The justification (or should that be "justification"?) for the blockade of Gaza has always been to preserve the security of Israel by keeping out dangerous materials. If pressed, apologists sometimes elaborate the justification from preserving security, to preserving Israel's very existence.
So, now that the announcement has come that the blockade is being eased after the public relations disaster of the storming of the Mavi Marmara and the detention of the aid flotilla on the high seas (footage of which, having been saved from confiscation, can be seen here)
it's interesting to have a look at the list of things which can not be brought into Gaza.
Sewing machines, razors and spare parts for tractors are a no-no. Fair enough. Ingenious people, Palestinians: one can see how tractor parts, blades and perhaps needles could be cobbled together to make some sort of cutting (or perhaps sewing, or harrowing) missile which would threaten the security of the most heavily armed country in the Middle East.
Flavourings and smell enhancers, A4 paper, and something called "industrial margarine" are also banned, possibly in case an attack of greased paper planes impregnated with vile smells is planned.
But, OK, flavour enhancers have got to be chemicals, haven't they, and there may be some fiendish method of engineering them into something even nastier and more vuirulent than pine air freshener. The same goes for pencils, also banned - the graphite in them must be dangerous, I think.
Clothing fabric cannot be brought into Gaza. Nor can baby chicks. Nor can seeds. Nor can dried fruit. Nor can sage, cardomom, ginger, nutmeg, halva and, until now, jam, although apparently the "easing" of the blockade will henceforth permit the import of jam.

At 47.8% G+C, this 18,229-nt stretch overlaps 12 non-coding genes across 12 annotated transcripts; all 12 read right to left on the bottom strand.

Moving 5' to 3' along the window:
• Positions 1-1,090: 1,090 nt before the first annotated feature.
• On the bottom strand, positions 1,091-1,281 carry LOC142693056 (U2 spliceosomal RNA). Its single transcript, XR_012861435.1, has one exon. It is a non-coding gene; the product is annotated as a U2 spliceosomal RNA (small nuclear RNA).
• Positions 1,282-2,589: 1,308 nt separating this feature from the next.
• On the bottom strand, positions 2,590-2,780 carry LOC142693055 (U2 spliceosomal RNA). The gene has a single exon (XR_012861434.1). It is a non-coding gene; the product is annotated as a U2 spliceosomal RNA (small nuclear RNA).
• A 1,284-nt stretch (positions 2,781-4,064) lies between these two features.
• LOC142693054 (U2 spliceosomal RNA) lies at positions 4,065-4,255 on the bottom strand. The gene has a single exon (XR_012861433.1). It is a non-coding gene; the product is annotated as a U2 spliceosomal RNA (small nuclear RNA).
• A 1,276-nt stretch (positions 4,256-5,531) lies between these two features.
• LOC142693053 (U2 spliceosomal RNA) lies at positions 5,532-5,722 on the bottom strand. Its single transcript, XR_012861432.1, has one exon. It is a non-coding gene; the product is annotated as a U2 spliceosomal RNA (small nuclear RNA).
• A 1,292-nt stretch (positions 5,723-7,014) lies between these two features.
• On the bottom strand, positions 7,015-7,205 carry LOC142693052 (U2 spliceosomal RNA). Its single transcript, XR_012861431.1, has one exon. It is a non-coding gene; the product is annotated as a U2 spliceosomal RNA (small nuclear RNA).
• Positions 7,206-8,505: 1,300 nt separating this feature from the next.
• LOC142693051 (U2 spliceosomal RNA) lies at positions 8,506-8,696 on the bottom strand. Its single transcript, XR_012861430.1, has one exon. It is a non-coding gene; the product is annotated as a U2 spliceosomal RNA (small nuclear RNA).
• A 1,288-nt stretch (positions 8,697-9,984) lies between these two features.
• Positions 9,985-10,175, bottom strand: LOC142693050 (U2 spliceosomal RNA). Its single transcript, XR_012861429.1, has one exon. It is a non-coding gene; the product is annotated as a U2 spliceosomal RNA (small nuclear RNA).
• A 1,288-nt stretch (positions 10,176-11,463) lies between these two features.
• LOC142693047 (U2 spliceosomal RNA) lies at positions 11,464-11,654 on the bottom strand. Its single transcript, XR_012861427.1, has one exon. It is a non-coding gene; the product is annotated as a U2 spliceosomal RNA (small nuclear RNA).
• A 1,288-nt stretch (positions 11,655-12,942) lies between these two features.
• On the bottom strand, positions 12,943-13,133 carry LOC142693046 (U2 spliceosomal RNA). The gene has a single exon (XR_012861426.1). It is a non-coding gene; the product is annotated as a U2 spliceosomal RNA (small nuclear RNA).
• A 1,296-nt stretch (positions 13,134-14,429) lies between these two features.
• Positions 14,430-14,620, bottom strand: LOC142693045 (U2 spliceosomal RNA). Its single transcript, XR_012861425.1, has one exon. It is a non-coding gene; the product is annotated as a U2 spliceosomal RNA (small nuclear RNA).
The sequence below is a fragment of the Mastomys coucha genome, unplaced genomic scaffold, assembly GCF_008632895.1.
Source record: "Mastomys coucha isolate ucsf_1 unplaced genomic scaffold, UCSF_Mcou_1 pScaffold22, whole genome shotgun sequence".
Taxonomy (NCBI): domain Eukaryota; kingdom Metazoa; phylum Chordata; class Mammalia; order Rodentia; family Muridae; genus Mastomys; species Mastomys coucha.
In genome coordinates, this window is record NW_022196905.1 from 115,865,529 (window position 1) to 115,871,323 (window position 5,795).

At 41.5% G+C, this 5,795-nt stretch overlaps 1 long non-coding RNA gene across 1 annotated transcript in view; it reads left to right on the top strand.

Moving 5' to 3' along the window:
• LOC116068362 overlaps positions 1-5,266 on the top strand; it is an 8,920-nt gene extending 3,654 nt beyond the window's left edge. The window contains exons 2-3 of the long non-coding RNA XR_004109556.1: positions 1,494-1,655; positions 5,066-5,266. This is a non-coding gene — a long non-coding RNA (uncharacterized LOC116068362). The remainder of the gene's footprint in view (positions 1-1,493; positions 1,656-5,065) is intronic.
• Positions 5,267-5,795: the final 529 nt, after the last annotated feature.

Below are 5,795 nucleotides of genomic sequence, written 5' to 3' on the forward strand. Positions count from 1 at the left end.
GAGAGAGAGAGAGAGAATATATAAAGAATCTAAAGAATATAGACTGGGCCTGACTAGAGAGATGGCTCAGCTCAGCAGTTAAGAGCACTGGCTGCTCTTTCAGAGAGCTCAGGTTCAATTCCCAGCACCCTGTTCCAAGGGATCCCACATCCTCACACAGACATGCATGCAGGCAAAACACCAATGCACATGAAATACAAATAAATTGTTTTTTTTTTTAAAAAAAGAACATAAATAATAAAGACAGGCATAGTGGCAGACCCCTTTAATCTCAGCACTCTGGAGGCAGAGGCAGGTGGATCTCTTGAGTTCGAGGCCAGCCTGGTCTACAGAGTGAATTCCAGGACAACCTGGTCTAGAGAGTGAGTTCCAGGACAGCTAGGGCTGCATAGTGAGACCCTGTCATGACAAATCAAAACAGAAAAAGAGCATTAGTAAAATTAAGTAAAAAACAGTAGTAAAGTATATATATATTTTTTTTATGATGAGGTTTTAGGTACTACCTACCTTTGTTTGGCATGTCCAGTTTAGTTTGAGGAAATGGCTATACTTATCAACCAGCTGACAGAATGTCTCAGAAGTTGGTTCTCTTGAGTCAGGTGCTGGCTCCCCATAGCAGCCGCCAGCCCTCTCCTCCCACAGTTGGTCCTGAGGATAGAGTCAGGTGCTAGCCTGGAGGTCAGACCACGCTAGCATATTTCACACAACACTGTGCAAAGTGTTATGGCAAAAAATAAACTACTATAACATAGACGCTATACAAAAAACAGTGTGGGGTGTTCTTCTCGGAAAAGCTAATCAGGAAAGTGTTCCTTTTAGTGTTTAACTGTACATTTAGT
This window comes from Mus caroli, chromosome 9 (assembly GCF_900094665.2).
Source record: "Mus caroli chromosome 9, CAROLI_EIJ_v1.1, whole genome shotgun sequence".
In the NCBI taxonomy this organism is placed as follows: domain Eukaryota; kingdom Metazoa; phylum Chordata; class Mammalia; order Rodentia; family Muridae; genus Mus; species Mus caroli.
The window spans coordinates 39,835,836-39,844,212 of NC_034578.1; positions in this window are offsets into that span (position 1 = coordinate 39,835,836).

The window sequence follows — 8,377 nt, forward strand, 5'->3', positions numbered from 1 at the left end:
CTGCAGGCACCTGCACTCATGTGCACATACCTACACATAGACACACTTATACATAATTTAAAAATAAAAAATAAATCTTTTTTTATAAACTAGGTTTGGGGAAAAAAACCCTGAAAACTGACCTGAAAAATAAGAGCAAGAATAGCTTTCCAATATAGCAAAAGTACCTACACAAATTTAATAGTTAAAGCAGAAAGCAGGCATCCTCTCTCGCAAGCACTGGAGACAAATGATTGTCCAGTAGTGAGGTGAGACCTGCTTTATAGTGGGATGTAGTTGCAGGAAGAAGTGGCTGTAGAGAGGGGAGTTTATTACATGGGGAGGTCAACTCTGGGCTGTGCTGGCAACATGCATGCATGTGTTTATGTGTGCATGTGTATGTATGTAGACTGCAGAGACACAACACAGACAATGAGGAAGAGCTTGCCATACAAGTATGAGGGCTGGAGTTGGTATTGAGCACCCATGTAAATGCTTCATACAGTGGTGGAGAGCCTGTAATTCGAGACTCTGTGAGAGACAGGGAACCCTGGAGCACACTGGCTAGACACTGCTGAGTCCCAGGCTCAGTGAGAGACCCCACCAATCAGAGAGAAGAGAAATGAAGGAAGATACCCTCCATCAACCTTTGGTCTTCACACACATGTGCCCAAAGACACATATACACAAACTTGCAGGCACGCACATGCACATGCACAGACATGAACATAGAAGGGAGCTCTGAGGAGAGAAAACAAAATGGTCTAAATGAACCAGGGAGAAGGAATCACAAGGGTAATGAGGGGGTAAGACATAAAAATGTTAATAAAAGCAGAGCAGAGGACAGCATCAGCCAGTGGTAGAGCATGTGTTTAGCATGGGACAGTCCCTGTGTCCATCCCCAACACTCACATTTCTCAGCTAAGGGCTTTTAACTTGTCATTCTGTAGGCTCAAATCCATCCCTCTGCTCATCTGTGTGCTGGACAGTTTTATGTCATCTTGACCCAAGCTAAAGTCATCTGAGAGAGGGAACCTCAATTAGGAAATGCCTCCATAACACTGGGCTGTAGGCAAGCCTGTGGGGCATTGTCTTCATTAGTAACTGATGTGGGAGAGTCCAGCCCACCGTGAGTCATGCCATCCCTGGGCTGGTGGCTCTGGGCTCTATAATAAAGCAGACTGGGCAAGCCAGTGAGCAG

Rejoice, for jam is going to be available to the Palestinians of Gaza... tomorrow. Halva too, though apparently chocolate remains on the banned list unless brought in by a humanitarian organisation: it cannot be imported by merchants to sell.
Pizza, macaroni, and biscuits are also banned, lest they threaten Israel's security or its very existence.
In 1990, as Saddam invaded Kuwait, I was in Naples watching Italians panic-buying tins of tomatoes and packets of pasta. I was bemused by this at the time, because the products being swept off the shelves were staples produced in Italy, not imports whose prices and availability depended on peace in other countries.
But seeing that macaroni is banned from Gaza makes me think that maybe those Neapolitan shoppers were onto something. They were not, as I had assumed, spurred by atavistic memories of 1944 in Naples when the warehouses were boobytrapped and the sea mined, when there were no cats to be seen because they had been eaten ("and frankly," said a friend, "there were no rats either."), when all the trees for a day's walk outside the city had been stripped of their bark which was boiled up for soup.
No, they were not stocking up on food as I had supposed, but cunningly preparing an arsenal to be used if Saddam, not stopping at Kuwait, had swept west, crossed the Meditterranean and landed in Calabria.
They were preparing to defend themselves with tomato-paste missiles and the macaroni of mass destruction.
And it's obvious from reading the partial list of items banned in the blockade (apparently the list changes almost daily, but numbers about 4000) that macaroni is as dangerous today as it has always been, along with baby chicks, olives and soft drinks.